A lot of 3D printers have ‘bot’ somewhere in the name, and rightly so; they are a rudimentary form of robots. So it makes sense that humanoid robots and 3D printers go hand in hand (extruder?) too. The open source, 3D printable humanoid robot project called InMoov is still making steady progress. But there’s another printable robot that’s on Kickstarter called MAKI.
Tim Payne, co-founder of Hello Robo, is the designer of MAKI. From the website: “Hello Robo was founded with the vision of making personal robotics more accessible and affordable for everyone. To realize this vision, we are developing open source robots which can also be replicated using a desktop 3D printer. This enables educators and enthusiasts alike, anywhere, to create, share and expand upon each others work.” MAKI will be open source, but not freely distributed, at least not at first. Maybe after it’s developed it will be freely shared. It’s difficult to say what MAKI can do besides track objects, which requires a combination of paid and open-source software, though the goal is to get it to HRI (human-robot interaction) status. MAKI is compatible with Arduino IDE and ROS, so with the appropriate libraries MAKI can gain intelligence.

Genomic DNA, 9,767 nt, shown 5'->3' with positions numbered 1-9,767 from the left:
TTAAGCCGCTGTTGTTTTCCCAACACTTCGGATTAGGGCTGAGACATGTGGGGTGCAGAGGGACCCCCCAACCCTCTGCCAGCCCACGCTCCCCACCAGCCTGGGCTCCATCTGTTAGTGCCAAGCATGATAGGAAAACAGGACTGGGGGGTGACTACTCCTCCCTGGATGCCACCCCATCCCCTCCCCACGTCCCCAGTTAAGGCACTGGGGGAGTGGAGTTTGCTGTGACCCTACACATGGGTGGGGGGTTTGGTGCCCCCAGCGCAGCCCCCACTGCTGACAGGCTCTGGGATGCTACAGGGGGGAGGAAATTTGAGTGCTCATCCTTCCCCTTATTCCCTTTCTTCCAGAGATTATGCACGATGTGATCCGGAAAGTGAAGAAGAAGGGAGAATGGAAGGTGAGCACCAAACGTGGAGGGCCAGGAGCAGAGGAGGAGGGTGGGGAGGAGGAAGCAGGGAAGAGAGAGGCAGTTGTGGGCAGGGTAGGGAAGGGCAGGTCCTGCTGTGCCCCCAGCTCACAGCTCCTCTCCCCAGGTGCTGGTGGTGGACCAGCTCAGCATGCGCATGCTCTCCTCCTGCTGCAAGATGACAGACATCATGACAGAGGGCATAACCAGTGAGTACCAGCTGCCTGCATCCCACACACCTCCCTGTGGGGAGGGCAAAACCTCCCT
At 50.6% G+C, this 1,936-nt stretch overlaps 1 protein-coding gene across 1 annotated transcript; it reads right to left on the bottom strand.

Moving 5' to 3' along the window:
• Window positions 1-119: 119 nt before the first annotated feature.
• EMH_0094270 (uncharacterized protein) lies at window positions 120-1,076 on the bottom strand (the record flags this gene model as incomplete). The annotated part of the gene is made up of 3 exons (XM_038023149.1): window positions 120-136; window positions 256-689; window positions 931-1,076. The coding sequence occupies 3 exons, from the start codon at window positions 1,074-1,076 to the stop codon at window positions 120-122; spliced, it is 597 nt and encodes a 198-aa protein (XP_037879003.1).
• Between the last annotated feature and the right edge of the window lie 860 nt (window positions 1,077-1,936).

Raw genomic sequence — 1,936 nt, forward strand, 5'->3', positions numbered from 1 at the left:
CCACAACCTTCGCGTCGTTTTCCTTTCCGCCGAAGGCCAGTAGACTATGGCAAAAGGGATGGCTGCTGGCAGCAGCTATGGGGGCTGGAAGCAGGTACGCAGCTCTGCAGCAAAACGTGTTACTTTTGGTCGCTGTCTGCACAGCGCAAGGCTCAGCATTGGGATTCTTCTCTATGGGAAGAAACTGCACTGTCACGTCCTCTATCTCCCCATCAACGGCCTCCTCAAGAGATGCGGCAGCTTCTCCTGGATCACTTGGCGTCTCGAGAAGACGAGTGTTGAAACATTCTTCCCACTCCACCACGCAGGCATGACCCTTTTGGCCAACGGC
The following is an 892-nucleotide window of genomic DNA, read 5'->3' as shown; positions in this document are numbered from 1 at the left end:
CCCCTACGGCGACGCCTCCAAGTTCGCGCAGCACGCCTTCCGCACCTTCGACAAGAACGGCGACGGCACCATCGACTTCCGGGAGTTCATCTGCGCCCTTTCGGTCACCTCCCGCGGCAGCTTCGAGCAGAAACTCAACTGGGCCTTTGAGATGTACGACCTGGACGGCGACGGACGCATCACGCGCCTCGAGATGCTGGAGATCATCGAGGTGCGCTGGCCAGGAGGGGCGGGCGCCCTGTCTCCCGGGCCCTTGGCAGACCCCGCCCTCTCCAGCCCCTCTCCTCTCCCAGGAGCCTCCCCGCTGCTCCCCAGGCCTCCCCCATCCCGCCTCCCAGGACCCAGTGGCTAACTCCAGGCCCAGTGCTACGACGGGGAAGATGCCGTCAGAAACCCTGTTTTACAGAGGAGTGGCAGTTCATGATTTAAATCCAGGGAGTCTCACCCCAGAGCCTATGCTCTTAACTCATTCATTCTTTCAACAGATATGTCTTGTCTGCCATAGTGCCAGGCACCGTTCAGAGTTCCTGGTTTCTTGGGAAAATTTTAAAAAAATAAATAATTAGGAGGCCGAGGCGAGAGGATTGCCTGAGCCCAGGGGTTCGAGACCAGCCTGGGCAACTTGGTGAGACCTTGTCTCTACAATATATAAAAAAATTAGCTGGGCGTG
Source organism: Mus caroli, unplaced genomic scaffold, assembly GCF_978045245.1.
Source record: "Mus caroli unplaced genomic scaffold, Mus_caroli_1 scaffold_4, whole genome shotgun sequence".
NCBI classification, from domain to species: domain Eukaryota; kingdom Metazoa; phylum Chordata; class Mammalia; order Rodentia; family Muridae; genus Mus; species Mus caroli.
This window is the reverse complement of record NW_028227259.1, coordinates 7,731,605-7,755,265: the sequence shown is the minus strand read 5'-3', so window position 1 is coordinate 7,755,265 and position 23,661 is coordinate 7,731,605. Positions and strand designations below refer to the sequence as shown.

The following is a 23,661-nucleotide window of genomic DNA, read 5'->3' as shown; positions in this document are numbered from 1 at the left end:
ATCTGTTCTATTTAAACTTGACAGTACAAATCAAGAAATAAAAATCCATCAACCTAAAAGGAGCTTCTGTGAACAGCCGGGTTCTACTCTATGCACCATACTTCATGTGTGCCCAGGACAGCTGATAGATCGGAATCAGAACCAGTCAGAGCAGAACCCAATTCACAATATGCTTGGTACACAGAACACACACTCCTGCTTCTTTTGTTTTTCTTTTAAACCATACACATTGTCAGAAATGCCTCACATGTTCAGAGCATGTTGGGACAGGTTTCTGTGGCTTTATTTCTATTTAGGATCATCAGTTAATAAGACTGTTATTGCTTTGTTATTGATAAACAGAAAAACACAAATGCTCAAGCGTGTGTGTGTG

Robotics are great learning tools for students, as they combine mathematics and science in an interactive manner. They can also be incredibly useful; robots are especially adept at handling data sets and doing complex computations. Imagine being able to ask MAKI how many cups of flour you need for a specific cake, or how long it will take for grandpa to drive in from Boston, or what the volume of an irregularly shaped container is. The MAKI printable files are available for a $30 pledge, a full kit with all necessary electronics hardware with parts printed in nylon by Shapeways is available for a $2,985 pledge, and a fully assembled MAKI is available for $3,200.